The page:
indicating erosion of basic flying skills. So in recent years many airlines started
explicitly telling crews to manually fly aircraft under appropriate circumstances. “Now,
we really focus on those hand-flying skills, and we encourage people to do it,” he said.
All that, however, may be inadequate considering the industry’s previous alleged
infatuation with automation. In 2013 a U.S. government-commissioned study prepared
by nearly three dozen international safety experts concluded that excessive pilot
dependence on automation, combined with failures to master the latest cockpit
technology, posed the greatest hazards to passengers. According to accidents and
incidents analyzed by study participants, pilots frequently were reluctant to intervene to
resolve automation problems, partly because “training methods, training devices and the
time allotted for training” may have been inadequate. The Federal Aviation
Administration has embraced many of the report’s conclusions and taken steps to
implement them.
But despite the airline industry’s accomplishments, according to Mr. Nelson, carriers,
plane makers and training organizations still have a long way to go to fully recognize
the importance of training pilots to cope with extreme maneuvers or emergency
scenarios intended to stretch their professional skills. Frequently, he told the audience,
trainers focus too much on complying with regulatory requirements instead of teaching
pilots new safety approaches and helping them become more resilient confronting oneof-a-kind emergencies.
“We do a lot of checking” of the same required maneuvers and emergency procedures
each year, Mr. Nelson said, “but we don’t do much teaching.”
A shift in emphasis would require airlines to rewrite reigning curricula; and unless some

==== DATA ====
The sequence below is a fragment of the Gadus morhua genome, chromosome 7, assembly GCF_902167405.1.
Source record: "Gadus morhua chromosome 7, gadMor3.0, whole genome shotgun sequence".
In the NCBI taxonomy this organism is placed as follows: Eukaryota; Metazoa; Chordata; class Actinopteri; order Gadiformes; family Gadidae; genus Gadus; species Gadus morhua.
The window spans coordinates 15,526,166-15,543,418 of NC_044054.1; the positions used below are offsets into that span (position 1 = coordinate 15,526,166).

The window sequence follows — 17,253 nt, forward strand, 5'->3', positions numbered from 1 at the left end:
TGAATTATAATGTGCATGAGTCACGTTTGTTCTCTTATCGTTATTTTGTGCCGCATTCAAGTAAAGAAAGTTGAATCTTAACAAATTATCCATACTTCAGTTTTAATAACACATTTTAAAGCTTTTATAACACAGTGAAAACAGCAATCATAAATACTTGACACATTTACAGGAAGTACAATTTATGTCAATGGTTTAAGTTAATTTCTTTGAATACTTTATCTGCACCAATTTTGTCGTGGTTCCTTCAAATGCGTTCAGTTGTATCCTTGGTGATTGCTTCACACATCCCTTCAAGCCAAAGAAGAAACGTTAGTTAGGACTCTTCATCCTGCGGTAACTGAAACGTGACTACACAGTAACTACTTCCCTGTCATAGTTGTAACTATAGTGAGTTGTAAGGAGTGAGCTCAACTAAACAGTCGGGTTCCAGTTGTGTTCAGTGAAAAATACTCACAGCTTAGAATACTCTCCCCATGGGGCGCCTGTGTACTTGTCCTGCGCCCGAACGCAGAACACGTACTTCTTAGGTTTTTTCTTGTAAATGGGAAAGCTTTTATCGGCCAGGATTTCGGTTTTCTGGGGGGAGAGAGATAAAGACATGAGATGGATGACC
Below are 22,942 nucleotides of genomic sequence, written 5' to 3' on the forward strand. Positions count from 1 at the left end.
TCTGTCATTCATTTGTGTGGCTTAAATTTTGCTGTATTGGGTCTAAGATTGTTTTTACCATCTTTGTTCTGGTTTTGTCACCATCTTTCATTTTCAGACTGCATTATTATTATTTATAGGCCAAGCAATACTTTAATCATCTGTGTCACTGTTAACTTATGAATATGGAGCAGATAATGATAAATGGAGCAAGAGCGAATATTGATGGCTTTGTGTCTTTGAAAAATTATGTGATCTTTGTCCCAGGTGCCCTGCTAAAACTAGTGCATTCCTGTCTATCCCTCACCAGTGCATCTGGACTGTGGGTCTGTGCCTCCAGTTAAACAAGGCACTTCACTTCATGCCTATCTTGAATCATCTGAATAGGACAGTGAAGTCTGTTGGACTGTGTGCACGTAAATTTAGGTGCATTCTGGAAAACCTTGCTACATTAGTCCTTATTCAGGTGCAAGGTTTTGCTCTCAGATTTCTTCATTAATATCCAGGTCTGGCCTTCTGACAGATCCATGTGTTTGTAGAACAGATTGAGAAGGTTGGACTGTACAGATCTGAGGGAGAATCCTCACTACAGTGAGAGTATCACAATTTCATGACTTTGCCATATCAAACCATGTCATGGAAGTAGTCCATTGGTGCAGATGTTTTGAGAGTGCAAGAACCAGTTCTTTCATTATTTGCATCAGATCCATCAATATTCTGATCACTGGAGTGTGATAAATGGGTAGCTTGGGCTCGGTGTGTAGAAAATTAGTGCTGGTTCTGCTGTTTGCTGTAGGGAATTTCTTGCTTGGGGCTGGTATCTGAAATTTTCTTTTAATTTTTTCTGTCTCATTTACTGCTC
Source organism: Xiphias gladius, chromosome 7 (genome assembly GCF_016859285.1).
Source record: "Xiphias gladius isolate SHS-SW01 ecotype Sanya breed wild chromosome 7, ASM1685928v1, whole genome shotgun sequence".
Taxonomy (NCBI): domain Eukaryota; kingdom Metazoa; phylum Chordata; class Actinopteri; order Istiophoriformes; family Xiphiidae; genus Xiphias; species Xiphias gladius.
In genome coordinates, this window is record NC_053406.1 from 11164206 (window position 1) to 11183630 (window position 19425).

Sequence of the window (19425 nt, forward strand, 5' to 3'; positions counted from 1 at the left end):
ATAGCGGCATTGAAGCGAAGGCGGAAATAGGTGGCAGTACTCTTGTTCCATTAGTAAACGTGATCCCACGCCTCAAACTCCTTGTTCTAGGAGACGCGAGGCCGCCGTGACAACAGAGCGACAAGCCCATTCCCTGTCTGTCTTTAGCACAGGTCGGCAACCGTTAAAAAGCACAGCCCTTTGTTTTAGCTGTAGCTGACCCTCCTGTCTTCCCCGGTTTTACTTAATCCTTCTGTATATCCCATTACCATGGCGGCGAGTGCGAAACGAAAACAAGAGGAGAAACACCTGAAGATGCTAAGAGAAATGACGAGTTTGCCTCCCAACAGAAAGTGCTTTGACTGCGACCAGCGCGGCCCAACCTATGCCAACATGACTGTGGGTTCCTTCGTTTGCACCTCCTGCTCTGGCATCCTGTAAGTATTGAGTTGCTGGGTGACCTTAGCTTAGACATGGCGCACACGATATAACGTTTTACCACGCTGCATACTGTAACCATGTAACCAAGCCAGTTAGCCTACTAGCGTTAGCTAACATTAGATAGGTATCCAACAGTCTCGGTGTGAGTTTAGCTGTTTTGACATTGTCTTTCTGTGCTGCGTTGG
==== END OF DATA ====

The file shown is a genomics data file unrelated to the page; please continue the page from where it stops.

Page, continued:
existing practices are eliminated, the result could entail extra costs by extending total
annual training hours per pilot.
Another issue Mr. Nelson raised could be equally thorny. As planes get ever more
reliable and older generations of trainers with strong manual flying skills retire, their
replacements typically lack comparable experience dealing with real-life emergencies.
That is because dangerous malfunctions and close calls are much less frequent now than
they were in earlier decades.
“Tomorrow’s instructors will not be teaching from personal exposure” to emergencies
that required pilot interventions, Mr. Nelson said. “They’ll be speaking from hearsay.”
As the dependability and sophistication of engines and flight-control systems continue
to improve—making automation a major driver of safer skies—airline pilots spend the
vast majority of their flying hours programming and monitoring onboard systems.
During most trips, manual flying is relegated to barely a few minutes during takeoffs
and right before touchdowns.
Now, Mr. Nelson and other experts are spending considerable time documenting some
of automation’s downsides, including low morale among many aviators. “It used to be
cool to be a pilot,” Mr. Nelson said Saturday. But these days “for a lot of pilots it’s just
another job,” he said, adding that such attitudes provide further impediments to lifelong
Write to Andy Pasztor at [email protected]